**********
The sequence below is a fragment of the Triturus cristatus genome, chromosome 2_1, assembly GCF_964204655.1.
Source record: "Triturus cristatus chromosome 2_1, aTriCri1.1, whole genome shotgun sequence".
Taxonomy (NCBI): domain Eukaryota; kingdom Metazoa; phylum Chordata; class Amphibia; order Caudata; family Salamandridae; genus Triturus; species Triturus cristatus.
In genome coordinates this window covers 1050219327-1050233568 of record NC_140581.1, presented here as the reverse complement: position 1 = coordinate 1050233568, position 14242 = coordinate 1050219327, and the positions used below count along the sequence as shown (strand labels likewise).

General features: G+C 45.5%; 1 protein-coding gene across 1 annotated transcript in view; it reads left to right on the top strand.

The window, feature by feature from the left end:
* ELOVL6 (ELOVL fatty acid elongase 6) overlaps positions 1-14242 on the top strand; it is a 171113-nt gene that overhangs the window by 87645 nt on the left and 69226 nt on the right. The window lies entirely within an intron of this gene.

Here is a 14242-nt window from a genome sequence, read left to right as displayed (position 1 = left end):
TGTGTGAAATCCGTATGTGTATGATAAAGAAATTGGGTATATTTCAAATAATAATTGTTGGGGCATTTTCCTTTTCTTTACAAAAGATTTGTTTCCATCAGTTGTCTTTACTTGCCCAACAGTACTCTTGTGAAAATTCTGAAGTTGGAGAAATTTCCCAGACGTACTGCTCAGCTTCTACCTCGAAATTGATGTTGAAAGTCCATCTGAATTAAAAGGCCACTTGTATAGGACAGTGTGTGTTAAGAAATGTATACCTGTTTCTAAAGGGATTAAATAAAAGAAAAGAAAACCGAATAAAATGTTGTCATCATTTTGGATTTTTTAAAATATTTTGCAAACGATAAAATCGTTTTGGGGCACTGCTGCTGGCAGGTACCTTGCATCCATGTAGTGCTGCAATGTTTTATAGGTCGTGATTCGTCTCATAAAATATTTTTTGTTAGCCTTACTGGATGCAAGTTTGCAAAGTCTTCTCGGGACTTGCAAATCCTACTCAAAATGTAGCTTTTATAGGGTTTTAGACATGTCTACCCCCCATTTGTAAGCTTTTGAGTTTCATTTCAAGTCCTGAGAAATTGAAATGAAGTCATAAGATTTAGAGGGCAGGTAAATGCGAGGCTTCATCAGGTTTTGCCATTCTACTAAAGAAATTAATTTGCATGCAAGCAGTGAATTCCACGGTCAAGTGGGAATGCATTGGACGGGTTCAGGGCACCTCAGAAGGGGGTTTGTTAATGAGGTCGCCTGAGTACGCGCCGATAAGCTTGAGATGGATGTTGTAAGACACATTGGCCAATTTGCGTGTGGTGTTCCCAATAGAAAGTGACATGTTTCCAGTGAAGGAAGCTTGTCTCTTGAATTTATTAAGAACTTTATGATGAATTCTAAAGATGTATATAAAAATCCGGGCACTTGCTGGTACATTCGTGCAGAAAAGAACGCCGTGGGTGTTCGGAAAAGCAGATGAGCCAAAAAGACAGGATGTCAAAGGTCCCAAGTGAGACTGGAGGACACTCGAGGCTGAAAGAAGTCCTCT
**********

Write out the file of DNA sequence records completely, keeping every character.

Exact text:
The sequence below is a fragment of the Triturus cristatus genome, chromosome 2_1, assembly GCF_964204655.1.
Source record: "Triturus cristatus chromosome 2_1, aTriCri1.1, whole genome shotgun sequence".
Taxonomy (NCBI): domain Eukaryota; kingdom Metazoa; phylum Chordata; class Amphibia; order Caudata; family Salamandridae; genus Triturus; species Triturus cristatus.
In genome coordinates this window covers 1050219327-1050233568 of record NC_140581.1, presented here as the reverse complement: position 1 = coordinate 1050233568, position 14242 = coordinate 1050219327, and the positions used below count along the sequence as shown (strand labels likewise).

General features: G+C 45.5%; 1 protein-coding gene across 1 annotated transcript in view; it reads left to right on the top strand.

The window, feature by feature from the left end:
* ELOVL6 (ELOVL fatty acid elongase 6) overlaps positions 1-14242 on the top strand; it is a 171113-nt gene that overhangs the window by 87645 nt on the left and 69226 nt on the right. The window lies entirely within an intron of this gene.

Here is a 14242-nt window from a genome sequence, read left to right as displayed (position 1 = left end):
TGTGTGAAATCCGTATGTGTATGATAAAGAAATTGGGTATATTTCAAATAATAATTGTTGGGGCATTTTCCTTTTCTTTACAAAAGATTTGTTTCCATCAGTTGTCTTTACTTGCCCAACAGTACTCTTGTGAAAATTCTGAAGTTGGAGAAATTTCCCAGACGTACTGCTCAGCTTCTACCTCGAAATTGATGTTGAAAGTCCATCTGAATTAAAAGGCCACTTGTATAGGACAGTGTGTGTTAAGAAATGTATACCTGTTTCTAAAGGGATTAAATAAAAGAAAAGAAAACCGAATAAAATGTTGTCATCATTTTGGATTTTTTAAAATATTTTGCAAACGATAAAATCGTTTTGGGGCACTGCTGCTGGCAGGTACCTTGCATCCATGTAGTGCTGCAATGTTTTATAGGTCGTGATTCGTCTCATAAAATATTTTTTGTTAGCCTTACTGGATGCAAGTTTGCAAAGTCTTCTCGGGACTTGCAAATCCTACTCAAAATGTAGCTTTTATAGGGTTTTAGACATGTCTACCCCCCATTTGTAAGCTTTTGAGTTTCATTTCAAGTCCTGAGAAATTGAAATGAAGTCATAAGATTTAGAGGGCAGGTAAATGCGAGGCTTCATCAGGTTTTGCCATTCTACTAAAGAAATTAATTTGCATGCAAGCAGTGAATTCCACGGTCAAGTGGGAATGCATTGGACGGGTTCAGGGCACCTCAGAAGGGGGTTTGTTAATGAGGTCGCCTGAGTACGCGCCGATAAGCTTGAGATGGATGTTGTAAGACACATTGGCCAATTTGCGTGTGGTGTTCCCAATAGAAAGTGACATGTTTCCAGTGAAGGAAGCTTGTCTCTTGAATTTATTAAGAACTTTATGATGAATTCTAAAGATGTATATAAAAATCCGGGCACTTGCTGGTACATTCGTGCAGAAAAGAACGCCGTGGGTGTTCGGAAAAGCAGATGAGCCAAAAAGACAGGATGTCAAAGGTCCCAAGTGAGACTGGAGGACACTCGAGGCTGAAAGAAGTCCTCT